Missouri used to use straight arrows in scenarios where the opposite direction a left turn was banned, not possible, or a protected only phase but seems to be backing away from the practice since it was too subtle to really have meaning to the average driver.

tmart
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Re: Hennepin Avenue Reconstruction (Douglas to Lake St)

Postby tmart » September 27th, 2020, 12:51 pm

If it did turn out to be a real problem, we could just change the lights to have only straight arrow/right turn arrow, instead of full green, and then it would be completely unambiguous. (As a bonus, this also makes it easy to implement a leading pedestrian signal).
Green arrows are only allowed when there are zero conflicting movements. That would mean that at an intersection with a straight arrow, left turns from the opposite directions would need to be banned 24 hours a day. And since you can't have a green right turn arrow concurrent with a ped phase to the right, it would likely mean going to exclusive pedestrian phasing (or else showing a flashing yellow instead of a green arrow for right turns). Not necessarily good or bad things but things to think about.

There's also no legal signal configuration that can use signaling to allow through movements and prohibit left turns from the same lane- you can't have a green ball or green up arrow in the same head as a red left arrow. You need to use supplemental "no left turn" signs along with a green ball do do that.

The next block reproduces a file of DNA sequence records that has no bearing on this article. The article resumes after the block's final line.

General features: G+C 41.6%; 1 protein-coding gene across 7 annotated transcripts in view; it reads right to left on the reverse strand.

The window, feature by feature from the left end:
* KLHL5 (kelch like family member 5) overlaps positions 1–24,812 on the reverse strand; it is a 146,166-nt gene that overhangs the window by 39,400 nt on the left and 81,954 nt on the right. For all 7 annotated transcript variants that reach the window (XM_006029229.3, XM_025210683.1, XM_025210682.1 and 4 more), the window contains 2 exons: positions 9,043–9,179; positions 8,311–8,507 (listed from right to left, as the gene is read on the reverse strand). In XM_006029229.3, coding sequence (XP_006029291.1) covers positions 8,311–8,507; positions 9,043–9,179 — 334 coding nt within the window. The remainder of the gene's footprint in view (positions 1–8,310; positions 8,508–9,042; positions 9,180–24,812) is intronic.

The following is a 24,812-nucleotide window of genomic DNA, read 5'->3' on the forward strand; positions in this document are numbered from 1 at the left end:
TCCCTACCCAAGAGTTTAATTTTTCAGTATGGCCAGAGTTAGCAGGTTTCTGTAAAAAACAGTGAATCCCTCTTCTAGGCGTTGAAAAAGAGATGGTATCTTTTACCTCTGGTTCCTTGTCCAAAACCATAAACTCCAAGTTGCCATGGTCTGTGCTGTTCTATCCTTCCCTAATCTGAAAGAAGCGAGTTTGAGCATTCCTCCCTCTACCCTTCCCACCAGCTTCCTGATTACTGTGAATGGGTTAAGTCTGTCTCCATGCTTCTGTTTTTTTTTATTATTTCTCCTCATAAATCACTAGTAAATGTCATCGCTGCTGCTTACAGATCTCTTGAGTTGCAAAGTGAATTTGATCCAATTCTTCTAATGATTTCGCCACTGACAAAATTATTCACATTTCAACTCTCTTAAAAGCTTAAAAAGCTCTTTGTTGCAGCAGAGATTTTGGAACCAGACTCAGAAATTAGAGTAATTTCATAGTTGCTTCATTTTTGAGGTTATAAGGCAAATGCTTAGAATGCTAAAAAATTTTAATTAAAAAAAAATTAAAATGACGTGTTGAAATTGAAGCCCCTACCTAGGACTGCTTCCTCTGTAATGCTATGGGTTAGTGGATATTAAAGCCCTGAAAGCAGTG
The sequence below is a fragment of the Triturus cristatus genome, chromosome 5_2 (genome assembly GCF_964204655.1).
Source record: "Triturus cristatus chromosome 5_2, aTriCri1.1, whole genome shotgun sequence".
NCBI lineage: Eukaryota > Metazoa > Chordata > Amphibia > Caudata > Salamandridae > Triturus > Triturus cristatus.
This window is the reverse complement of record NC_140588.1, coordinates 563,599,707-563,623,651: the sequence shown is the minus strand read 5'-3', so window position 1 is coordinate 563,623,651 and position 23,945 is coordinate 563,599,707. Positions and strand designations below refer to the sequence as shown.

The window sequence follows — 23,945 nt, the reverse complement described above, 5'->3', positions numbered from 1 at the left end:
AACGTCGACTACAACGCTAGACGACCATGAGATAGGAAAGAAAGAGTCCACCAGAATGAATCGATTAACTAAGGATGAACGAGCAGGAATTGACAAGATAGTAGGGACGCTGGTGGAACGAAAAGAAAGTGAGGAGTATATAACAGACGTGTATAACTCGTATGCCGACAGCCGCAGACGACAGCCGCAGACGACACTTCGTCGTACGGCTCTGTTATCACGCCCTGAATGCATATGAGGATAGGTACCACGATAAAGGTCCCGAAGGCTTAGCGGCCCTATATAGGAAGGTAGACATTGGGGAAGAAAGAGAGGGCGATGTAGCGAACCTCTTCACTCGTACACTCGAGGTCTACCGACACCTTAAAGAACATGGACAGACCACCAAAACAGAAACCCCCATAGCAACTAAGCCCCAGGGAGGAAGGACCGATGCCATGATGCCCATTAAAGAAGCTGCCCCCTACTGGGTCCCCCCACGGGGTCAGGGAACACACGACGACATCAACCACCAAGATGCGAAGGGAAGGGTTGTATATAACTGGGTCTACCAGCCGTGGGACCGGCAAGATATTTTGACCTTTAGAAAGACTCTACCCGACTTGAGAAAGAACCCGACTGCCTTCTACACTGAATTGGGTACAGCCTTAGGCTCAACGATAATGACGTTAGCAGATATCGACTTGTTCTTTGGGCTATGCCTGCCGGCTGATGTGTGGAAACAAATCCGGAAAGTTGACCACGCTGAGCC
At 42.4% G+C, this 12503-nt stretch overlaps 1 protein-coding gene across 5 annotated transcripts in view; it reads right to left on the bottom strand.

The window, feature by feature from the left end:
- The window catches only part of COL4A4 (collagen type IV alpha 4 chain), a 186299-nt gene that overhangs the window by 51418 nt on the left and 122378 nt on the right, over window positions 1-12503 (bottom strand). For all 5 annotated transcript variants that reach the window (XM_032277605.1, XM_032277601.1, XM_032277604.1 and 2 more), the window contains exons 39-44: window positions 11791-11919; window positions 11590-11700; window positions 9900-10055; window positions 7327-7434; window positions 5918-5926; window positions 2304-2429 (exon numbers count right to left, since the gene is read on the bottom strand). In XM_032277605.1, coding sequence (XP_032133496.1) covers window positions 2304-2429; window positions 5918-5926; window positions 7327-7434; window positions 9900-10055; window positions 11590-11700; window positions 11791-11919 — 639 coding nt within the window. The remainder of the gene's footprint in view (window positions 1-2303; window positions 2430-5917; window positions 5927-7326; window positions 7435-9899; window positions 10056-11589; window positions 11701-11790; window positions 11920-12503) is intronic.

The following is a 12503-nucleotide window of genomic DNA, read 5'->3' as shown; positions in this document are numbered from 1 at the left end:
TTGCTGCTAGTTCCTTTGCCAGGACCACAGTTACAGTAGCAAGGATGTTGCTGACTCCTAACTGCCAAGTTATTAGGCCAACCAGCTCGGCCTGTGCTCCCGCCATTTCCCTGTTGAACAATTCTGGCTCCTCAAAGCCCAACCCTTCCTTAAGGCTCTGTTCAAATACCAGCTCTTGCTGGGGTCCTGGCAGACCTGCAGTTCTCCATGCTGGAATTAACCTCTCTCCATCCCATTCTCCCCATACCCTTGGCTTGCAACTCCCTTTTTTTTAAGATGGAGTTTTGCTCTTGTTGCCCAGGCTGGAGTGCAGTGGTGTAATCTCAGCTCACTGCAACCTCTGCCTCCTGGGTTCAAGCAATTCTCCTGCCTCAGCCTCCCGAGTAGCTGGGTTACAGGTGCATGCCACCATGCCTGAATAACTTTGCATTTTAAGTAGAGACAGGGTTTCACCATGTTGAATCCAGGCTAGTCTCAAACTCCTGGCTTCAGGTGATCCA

Missouri used to use straight arrows in scenarios where the opposite direction a left turn was banned, not possible, or a protected only phase but seems to be backing away from the practice since it was too subtle to really have meaning to the average driver.
To be clear I'm only suggesting this in a scenario where we decided to ban left turns all-day (which I support), and only if we decided that the "No Left Turn" signs were inadequate and needed to be supplemented by more obvious signals (which is a concern about compliance that others raised above).

In that case straight traffic would always be zero-conflict. Re: right turns, you're right and I had forgotten that this would be a conflict, but by slightly modifying the leading pedestrian phase I proposed above, we could instead arrive at:
* Green straight arrow + red right arrow + pedestrian walk signal
* Green straight arrow + green right arrow + pedestrian don't walk signal
* All red (Green signal for cross traffic)